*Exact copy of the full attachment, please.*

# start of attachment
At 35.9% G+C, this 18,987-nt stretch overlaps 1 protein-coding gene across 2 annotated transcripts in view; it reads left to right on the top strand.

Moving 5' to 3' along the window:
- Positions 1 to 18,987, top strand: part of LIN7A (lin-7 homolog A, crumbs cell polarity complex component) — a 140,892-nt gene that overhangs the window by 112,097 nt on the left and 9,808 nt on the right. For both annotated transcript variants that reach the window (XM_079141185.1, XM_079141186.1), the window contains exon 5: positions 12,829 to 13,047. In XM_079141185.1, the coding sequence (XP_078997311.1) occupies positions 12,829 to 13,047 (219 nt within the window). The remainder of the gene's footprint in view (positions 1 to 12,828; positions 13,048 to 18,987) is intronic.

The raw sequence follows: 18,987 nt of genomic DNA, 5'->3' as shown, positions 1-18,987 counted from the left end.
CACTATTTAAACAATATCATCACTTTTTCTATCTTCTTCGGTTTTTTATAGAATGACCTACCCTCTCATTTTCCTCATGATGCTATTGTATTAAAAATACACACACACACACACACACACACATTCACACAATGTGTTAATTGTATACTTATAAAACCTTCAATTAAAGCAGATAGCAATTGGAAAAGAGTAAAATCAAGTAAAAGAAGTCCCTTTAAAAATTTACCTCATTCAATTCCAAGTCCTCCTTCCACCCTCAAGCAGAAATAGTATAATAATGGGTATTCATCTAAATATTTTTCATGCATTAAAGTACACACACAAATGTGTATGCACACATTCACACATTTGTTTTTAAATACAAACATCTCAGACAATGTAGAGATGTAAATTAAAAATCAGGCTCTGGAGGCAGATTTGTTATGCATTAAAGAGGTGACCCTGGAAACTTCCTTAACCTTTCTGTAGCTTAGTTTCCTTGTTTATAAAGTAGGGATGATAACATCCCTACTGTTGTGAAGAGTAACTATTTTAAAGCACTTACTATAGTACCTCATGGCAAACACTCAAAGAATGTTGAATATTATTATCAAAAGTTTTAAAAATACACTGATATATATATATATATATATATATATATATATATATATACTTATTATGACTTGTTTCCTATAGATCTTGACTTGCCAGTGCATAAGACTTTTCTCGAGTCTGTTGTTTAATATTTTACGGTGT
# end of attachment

At 35.9% G+C, this 18,987-nt stretch overlaps 1 protein-coding gene across 2 annotated transcripts in view; it reads left to right on the top strand.

Moving 5' to 3' along the window:
- Positions 1 to 18,987, top strand: part of LIN7A (lin-7 homolog A, crumbs cell polarity complex component) — a 140,892-nt gene that overhangs the window by 112,097 nt on the left and 9,808 nt on the right. For both annotated transcript variants that reach the window (XM_079141185.1, XM_079141186.1), the window contains exon 5: positions 12,829 to 13,047. In XM_079141185.1, the coding sequence (XP_078997311.1) occupies positions 12,829 to 13,047 (219 nt within the window). The remainder of the gene's footprint in view (positions 1 to 12,828; positions 13,048 to 18,987) is intronic.

The raw sequence follows: 18,987 nt of genomic DNA, 5'->3' as shown, positions 1-18,987 counted from the left end.
CACTATTTAAACAATATCATCACTTTTTCTATCTTCTTCGGTTTTTTATAGAATGACCTACCCTCTCATTTTCCTCATGATGCTATTGTATTAAAAATACACACACACACACACACACACACATTCACACAATGTGTTAATTGTATACTTATAAAACCTTCAATTAAAGCAGATAGCAATTGGAAAAGAGTAAAATCAAGTAAAAGAAGTCCCTTTAAAAATTTACCTCATTCAATTCCAAGTCCTCCTTCCACCCTCAAGCAGAAATAGTATAATAATGGGTATTCATCTAAATATTTTTCATGCATTAAAGTACACACACAAATGTGTATGCACACATTCACACATTTGTTTTTAAATACAAACATCTCAGACAATGTAGAGATGTAAATTAAAAATCAGGCTCTGGAGGCAGATTTGTTATGCATTAAAGAGGTGACCCTGGAAACTTCCTTAACCTTTCTGTAGCTTAGTTTCCTTGTTTATAAAGTAGGGATGATAACATCCCTACTGTTGTGAAGAGTAACTATTTTAAAGCACTTACTATAGTACCTCATGGCAAACACTCAAAGAATGTTGAATATTATTATCAAAAGTTTTAAAAATACACTGATATATATATATATATATATATATATATATATATATATACTTATTATGACTTGTTTCCTATAGATCTTGACTTGCCAGTGCATAAGACTTTTCTCGAGTCTGTTGTTTAATATTTTACGGTGT